Medications can ease arthritis pain, but you may be wondering if there are other options. With all of the scams out there, it’s important not to fall for treatment methods that are costly and ineffective.

Still, there are certain reputable products out there. They can complement arthritis pain medication that your doctor has prescribed. A lot of these products actually work.

Hands are one of the most common sources of arthritis pain. This is especially true in rheumatoid arthritis, where inflammation can cause swelling in your fingers and wrists. Arthritis gloves may be a solution if you find it increasingly difficult to use your hands for everyday tasks. The most basic function of arthritis gloves is compression to alleviate swelling and pain. Other types of gloves heat your hands, which may work best for osteoarthritis symptoms.

Heat is helpful when placed on any area of the body that is sore. Heat increases blood flow to the area of discomfort, which can decrease muscle pain. Try:

  • heated pads
  • microwavable hot packs
  • warm bath or shower
  • hot towels

Heat treatments tend to work best for osteoarthritis. They may increase swelling, which could worsen inflammatory arthritis pain. According to the Arthritis Foundation, you should apply heat for no more than 15 minutes, three times per day.

Unlike heating pads, cold therapy is an effective tool in decreasing inflammation and acute arthritis pain. Instead of increasing blood flow and subsequent swelling, cold packs constrict blood vessels.

The Arthritis Foundation recommends using cold packs up to four times per day, at 15-minute intervals. Cold packs are affordable, and they work best for rheumatoid arthritis and other inflammatory forms of the condition.

When cold therapy doesn’t alleviate pain and inflammation, topical ointments may be a solution. Products that contain nonsteroidal anti-inflammatory drugs (NSAIDs) work best. A topical NSAID ointment works directly to decrease arthritis swelling that causes joint pain. NSAIDs are the class of pain reliever that includes Advil (ibuprofen). A topical NSAID ointment has fewer long-term gastrointestinal side effects than the oral version. Stronger topical NSAIDs require a doctor’s prescription in the United States.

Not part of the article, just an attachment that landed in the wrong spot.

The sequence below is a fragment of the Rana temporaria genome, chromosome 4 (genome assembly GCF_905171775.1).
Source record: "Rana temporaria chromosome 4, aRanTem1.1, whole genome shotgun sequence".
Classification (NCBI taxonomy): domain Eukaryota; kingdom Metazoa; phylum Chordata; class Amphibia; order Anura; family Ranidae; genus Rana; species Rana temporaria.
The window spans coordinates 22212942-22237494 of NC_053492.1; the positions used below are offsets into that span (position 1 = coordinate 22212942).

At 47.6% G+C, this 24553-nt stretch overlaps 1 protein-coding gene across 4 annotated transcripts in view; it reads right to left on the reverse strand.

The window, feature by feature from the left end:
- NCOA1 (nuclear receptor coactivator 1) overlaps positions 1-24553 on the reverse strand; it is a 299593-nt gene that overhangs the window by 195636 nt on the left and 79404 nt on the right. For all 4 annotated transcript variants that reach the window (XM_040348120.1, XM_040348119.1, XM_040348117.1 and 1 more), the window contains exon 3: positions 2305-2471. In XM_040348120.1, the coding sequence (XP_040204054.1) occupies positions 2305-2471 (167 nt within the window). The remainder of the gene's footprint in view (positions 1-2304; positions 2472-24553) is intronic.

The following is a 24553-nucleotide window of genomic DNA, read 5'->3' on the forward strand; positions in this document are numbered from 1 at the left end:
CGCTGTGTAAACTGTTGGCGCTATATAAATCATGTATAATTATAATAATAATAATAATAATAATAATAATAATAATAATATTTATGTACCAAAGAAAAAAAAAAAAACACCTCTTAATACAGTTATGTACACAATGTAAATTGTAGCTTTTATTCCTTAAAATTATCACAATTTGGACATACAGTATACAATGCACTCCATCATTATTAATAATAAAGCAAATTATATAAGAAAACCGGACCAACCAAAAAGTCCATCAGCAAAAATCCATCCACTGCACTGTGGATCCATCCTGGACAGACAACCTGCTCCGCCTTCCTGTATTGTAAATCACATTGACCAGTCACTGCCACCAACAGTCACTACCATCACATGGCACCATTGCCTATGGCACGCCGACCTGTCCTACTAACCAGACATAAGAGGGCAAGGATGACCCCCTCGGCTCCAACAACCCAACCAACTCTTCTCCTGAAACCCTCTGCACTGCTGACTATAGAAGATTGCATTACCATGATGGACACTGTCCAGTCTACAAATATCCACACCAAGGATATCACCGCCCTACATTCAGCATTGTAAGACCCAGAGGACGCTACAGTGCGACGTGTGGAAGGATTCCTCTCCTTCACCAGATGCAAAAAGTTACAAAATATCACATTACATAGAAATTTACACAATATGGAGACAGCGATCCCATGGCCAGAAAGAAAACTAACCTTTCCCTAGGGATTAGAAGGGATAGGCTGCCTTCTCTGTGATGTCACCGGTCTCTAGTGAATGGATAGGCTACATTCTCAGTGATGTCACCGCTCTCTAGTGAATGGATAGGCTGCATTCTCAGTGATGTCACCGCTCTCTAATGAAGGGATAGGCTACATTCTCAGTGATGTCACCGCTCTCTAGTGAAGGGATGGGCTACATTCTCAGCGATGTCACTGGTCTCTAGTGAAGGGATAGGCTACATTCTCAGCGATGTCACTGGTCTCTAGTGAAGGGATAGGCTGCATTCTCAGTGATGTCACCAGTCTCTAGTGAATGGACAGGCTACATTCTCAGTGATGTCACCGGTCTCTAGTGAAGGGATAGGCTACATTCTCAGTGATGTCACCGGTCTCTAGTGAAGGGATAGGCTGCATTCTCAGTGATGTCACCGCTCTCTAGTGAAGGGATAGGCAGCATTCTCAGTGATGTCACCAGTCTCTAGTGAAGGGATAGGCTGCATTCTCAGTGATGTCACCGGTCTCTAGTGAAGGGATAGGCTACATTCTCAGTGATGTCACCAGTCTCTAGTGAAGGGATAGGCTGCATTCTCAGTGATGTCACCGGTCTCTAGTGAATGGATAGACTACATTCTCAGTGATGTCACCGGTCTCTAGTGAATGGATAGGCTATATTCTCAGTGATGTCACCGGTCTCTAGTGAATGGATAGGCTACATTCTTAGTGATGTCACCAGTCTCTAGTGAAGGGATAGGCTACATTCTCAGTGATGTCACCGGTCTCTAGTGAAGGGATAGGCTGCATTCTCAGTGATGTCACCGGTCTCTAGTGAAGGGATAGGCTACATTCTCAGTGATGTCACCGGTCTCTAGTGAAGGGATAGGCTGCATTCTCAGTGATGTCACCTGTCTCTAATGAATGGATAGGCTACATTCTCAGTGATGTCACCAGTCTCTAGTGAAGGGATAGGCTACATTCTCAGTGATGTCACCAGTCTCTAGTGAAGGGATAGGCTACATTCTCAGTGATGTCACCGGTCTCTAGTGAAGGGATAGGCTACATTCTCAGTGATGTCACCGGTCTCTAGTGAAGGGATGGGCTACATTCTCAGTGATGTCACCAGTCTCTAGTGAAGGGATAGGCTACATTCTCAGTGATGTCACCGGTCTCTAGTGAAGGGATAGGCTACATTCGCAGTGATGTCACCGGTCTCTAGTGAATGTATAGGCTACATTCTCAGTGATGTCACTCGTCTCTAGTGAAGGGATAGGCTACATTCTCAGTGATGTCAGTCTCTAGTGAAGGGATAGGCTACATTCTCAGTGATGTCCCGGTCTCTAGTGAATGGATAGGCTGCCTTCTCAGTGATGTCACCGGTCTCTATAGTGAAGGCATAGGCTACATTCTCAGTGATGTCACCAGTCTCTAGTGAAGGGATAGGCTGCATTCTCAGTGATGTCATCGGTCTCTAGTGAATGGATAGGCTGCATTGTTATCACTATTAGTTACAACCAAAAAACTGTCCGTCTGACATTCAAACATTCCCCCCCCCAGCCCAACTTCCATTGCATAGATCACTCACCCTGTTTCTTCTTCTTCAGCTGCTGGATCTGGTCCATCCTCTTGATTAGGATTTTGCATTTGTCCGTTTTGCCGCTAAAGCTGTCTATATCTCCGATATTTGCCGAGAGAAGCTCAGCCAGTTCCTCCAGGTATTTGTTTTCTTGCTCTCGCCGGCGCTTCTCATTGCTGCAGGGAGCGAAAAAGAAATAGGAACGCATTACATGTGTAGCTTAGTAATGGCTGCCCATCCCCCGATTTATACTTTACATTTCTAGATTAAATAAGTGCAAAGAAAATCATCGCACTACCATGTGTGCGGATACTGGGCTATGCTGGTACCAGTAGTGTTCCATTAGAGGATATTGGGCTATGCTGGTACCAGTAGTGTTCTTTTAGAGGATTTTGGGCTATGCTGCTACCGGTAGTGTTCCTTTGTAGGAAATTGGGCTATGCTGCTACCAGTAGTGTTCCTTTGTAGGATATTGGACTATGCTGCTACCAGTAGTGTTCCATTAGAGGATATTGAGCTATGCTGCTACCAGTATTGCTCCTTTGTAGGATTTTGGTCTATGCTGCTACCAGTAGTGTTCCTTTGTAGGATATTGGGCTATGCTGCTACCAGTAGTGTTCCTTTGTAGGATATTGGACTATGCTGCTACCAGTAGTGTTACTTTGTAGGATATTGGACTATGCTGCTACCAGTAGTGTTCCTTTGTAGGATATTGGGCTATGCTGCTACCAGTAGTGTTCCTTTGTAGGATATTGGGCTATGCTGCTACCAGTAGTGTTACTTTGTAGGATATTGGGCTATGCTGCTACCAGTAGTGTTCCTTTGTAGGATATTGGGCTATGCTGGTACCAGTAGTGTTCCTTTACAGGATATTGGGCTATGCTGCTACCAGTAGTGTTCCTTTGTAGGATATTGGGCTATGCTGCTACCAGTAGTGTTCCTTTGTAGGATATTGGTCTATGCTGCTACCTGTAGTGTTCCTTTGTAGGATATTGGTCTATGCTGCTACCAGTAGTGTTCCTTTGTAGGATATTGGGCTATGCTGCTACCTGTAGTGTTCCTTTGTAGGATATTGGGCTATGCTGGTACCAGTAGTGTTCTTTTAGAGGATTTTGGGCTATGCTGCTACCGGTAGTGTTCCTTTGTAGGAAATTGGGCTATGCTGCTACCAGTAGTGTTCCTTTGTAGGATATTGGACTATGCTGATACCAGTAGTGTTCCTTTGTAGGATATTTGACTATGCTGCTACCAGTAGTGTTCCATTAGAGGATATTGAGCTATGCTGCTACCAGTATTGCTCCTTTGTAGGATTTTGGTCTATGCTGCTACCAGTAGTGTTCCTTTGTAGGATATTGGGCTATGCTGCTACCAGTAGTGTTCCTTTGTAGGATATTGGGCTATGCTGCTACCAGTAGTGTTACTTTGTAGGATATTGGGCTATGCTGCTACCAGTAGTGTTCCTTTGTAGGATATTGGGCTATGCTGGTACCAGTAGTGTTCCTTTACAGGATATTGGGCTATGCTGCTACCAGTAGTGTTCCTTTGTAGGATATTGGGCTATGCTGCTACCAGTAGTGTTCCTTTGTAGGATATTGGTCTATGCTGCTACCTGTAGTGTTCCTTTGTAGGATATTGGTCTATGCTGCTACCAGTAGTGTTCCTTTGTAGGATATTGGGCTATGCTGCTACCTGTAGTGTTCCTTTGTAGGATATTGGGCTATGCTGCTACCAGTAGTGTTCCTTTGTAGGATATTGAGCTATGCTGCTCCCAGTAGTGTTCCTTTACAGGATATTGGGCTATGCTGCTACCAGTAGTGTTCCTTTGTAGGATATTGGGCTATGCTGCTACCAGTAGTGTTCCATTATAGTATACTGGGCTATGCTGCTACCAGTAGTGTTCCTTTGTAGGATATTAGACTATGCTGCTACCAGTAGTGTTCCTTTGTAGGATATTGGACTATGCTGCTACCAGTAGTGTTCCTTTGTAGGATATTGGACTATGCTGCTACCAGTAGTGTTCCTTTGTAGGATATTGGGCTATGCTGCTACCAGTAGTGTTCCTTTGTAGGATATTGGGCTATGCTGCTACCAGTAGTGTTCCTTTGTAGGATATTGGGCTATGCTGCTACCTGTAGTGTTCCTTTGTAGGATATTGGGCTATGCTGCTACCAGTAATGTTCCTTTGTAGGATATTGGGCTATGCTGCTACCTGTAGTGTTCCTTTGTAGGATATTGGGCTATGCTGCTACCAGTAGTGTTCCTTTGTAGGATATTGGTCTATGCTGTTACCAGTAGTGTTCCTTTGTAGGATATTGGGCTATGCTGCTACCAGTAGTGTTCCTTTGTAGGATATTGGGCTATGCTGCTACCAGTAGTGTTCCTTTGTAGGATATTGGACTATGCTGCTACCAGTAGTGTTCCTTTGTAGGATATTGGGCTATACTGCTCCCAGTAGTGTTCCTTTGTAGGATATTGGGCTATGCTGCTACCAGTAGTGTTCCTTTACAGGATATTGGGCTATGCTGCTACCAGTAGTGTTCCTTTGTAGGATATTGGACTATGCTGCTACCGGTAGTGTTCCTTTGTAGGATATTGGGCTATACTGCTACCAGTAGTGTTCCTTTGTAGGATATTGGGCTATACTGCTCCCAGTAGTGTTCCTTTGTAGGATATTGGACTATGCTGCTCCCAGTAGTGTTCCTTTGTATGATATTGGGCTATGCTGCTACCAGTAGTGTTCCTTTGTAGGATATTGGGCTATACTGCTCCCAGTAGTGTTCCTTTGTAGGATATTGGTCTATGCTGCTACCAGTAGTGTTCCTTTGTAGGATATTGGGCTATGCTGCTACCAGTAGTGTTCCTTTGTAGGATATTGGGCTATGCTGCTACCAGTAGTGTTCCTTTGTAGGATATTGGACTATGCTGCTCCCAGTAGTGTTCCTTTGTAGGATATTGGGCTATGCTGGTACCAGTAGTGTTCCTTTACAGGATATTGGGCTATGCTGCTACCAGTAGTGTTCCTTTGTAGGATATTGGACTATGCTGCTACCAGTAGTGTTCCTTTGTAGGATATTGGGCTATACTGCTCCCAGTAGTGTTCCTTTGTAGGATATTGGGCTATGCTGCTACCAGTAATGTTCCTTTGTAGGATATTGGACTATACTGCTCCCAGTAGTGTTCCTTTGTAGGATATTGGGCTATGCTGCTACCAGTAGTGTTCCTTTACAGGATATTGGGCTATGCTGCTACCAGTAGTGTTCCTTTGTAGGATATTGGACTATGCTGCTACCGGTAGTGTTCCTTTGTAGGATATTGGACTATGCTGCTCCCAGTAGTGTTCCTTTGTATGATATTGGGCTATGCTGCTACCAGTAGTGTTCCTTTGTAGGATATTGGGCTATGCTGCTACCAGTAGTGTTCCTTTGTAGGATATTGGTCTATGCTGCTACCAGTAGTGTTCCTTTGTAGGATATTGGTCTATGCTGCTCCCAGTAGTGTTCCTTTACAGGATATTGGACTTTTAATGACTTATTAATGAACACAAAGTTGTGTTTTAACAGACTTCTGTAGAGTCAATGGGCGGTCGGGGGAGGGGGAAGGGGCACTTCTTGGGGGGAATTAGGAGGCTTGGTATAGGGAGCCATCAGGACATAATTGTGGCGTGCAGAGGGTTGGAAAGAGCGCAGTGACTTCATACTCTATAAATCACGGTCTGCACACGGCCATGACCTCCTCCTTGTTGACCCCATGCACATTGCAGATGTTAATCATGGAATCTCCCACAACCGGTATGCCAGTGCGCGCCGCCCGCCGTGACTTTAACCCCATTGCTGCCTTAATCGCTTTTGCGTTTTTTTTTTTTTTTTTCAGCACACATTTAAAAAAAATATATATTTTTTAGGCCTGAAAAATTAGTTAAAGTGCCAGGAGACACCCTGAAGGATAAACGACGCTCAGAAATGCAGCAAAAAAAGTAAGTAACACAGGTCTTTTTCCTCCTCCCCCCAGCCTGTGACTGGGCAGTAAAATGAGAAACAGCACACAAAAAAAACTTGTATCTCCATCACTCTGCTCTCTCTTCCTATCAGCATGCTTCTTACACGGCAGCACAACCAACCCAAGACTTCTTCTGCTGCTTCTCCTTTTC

Ointments containing other pain relieving ingredients that are available over-the-counter include:

  • Capsaicin (Capzasin and Zostrix): These products contain the natural substance found in hot chili peppers. They may reduce pain by blocking your skin’s pain receptors.
  • Salicylates: These ointments contain the pain reliever found in aspirin, which helps to reduce inflammation.
  • Counterirritants: These creams contain ingredients such as menthol and camphor, which help relieve pain by warming or cooling the skin.

Ironically, one of the best things you can do to help joint issues is to exercise. While it’s never a good idea to push yourself through joint pain, a regular workout routine can help relieve long-term arthritis symptoms.

Investing in basic exercise tools and equipment can help decrease pain and swelling while improving your overall health. Good tools for exercising with arthritis include:

  • treadmills
  • stationary bikes
  • elliptical machines

Better yet, invest in decent walking shoes and spend some time outdoors every day. The Arthritis Foundation recommends that you work up to exercising 30 to 40 minutes, three times per week.

There’s no questioning the fact that exercise helps alleviate and prevent arthritis pain. If you’re at the point where basic mobility is painful on your own, consider a walking aid. A walking aid helps take some of the pressure off of achy joints in various parts of your body, including:

  • knees
  • hips
  • feet

Walking aids include:

  • standard walker for minor mobility issues
  • rollator walker to decrease walking pain
  • walking cane to alleviate knee pressure

There are some products that are marketed to people with arthritis pain, but there is no research to back up their claims. Products that fall into this category include:

  • copper bracelets
  • magnets
  • beaded necklaces

If you need to change your current arthritis plan, it’s always best to work with your healthcare team. Ask your doctor how arthritis products may complement your treatment.